(This article belongs to the Special Issue Isotope Application in Forest Growth Assessment)
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Open AccessArticle Growth, Physiological, Biochemical, and Ionic Responses of Morus alba L. Seedlings to Various Salinity Levels
Forests 2017, 8(12), 488; https://doi.org/10.3390/f8120488
Received: 14 September 2017 / Revised: 17 November 2017 / Accepted: 28 November 2017 / Published: 7 December 2017
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Abstract
Mulberry (Morus alba L.), a moderately salt-tolerant tree species, is considered to be economically important. In this study, 1-year-old mulberry seedlings cultivated in soil under greenhouse conditions were treated with five concentrations of sodium chloride (NaCl; 0%, 0.1%, 0.2%, 0.3%, and 0.5%)
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Mulberry (Morus alba L.), a moderately salt-tolerant tree species, is considered to be economically important. In this study, 1-year-old mulberry seedlings cultivated in soil under greenhouse conditions were treated with five concentrations of sodium chloride (NaCl; 0%, 0.1%, 0.2%, 0.3%, and 0.5%) for 3 and 21 days. Plant growth parameters were not affected by 0.1% NaCl, but significant reductions were observed after treatment with 0.2%, 0.3%, and 0.5% NaCl. The malondialdehyde content and cell membrane stability of mulberry seedlings exposed to 0.1% NaCl did not change, indicating that mulberry is not significantly affected by low-salinity conditions. The Na contents of various organs did not increase significantly in response to 0.1% NaCl, but the K:Na, Mg:Na, and Ca:Na ratios of various organs were affected by NaCl. Marked changes in the levels of major compatible solutes (proline, soluble sugars, and soluble proteins) occurred in both the leaves and roots of NaCl-treated seedlings relative to control seedlings. Under severe saline conditions (0.5% NaCl), the ability of mulberry to synthesize enzymatic antioxidants may be impaired. Full article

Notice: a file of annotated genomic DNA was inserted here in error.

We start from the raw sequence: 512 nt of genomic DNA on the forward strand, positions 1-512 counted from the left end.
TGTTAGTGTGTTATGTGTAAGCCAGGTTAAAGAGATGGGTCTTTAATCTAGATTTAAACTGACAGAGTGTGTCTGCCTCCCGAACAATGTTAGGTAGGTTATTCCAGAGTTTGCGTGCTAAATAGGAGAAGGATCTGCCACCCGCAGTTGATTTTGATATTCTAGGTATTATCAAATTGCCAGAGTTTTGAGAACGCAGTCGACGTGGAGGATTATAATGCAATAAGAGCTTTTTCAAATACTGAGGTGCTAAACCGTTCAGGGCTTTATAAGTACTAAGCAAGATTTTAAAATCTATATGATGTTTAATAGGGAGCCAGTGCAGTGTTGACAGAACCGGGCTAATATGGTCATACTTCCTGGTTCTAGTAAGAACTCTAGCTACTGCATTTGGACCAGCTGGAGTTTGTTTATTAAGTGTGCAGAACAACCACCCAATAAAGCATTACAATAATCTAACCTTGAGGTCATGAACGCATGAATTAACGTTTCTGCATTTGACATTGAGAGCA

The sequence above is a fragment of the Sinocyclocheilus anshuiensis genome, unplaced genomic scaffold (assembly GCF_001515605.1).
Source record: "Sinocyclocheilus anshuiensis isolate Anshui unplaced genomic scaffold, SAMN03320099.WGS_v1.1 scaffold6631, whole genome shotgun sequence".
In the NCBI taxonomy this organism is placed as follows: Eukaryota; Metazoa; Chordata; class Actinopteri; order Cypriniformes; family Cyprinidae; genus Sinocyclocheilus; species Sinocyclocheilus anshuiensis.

(This article belongs to the Section Forest Ecophysiology and Biology)
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Open AccessArticle Mapping Net Stocked Plantation Area for Small-Scale Forests in New Zealand Using Integrated RapidEye and LiDAR Sensors
Forests 2017, 8(12), 487; https://doi.org/10.3390/f8120487
Received: 4 October 2017 / Revised: 30 November 2017 / Accepted: 2 December 2017 / Published: 7 December 2017
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Abstract
In New Zealand, approximately 70% of plantation forests are large-scale (over 1000 ha) with accurate resource description. In contrast, the remaining 30% of plantation forests are small-scale (less than 1000 ha). It is forecasted that these small-scale forests will supply nearly 40% of
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In New Zealand, approximately 70% of plantation forests are large-scale (over 1000 ha) with accurate resource description. In contrast, the remaining 30% of plantation forests are small-scale (less than 1000 ha). It is forecasted that these small-scale forests will supply nearly 40% of the national wood production in the next decade. However, in-depth description of these forests, especially those under 100 ha, is very limited. This research evaluates the use of remote sensing datasets to map and estimate the net stocked plantation area for small-scale forests. We compared a factorial combination of two classification approaches (Nearest Neighbour (NN), Classification and Regression Tree (CART)) and two remote sensing datasets (RapidEye, RapidEye plus LiDAR) for their ability to accurately classify planted forest area. CART with a combination of RapidEye and LiDAR metrics outperformed the other three combinations producing the highest accuracy for mapping forest plantations (user’s accuracy = 90% and producer’s accuracy = 88%). This method was further examined by comparing the mapped plantations with manually digitised plantations based on aerial photography. The mapping approach overestimated the plantation area by 3%. It was also found that forest patches exceeding 10 ha achieved higher conformance with the digitised areas. Overall, the mapping approach in this research provided a proof of concept for deriving forest area and mapping boundaries using remote sensing data, and is especially relevant for small-scale forests where limited information is currently available. Full article
(This article belongs to the Section Forest Inventory, Quantitative Methods and Remote Sensing)
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Open AccessArticle Comprehensive Analysis of the Cork Oak (Quercus suber) Transcriptome Involved in the Regulation of Bud Sprouting
Forests 2017, 8(12), 486; https://doi.org/10.3390/f8120486
Received: 7 October 2017 / Revised: 20 November 2017 / Accepted: 29 November 2017 / Published: 6 December 2017
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Abstract
Cork oaks show a high capacity of bud sprouting as a response to injury, which is important for species survival when dealing with external factors, such as drought or fires. The characterization of the cork oak transcriptome involved in the different stages of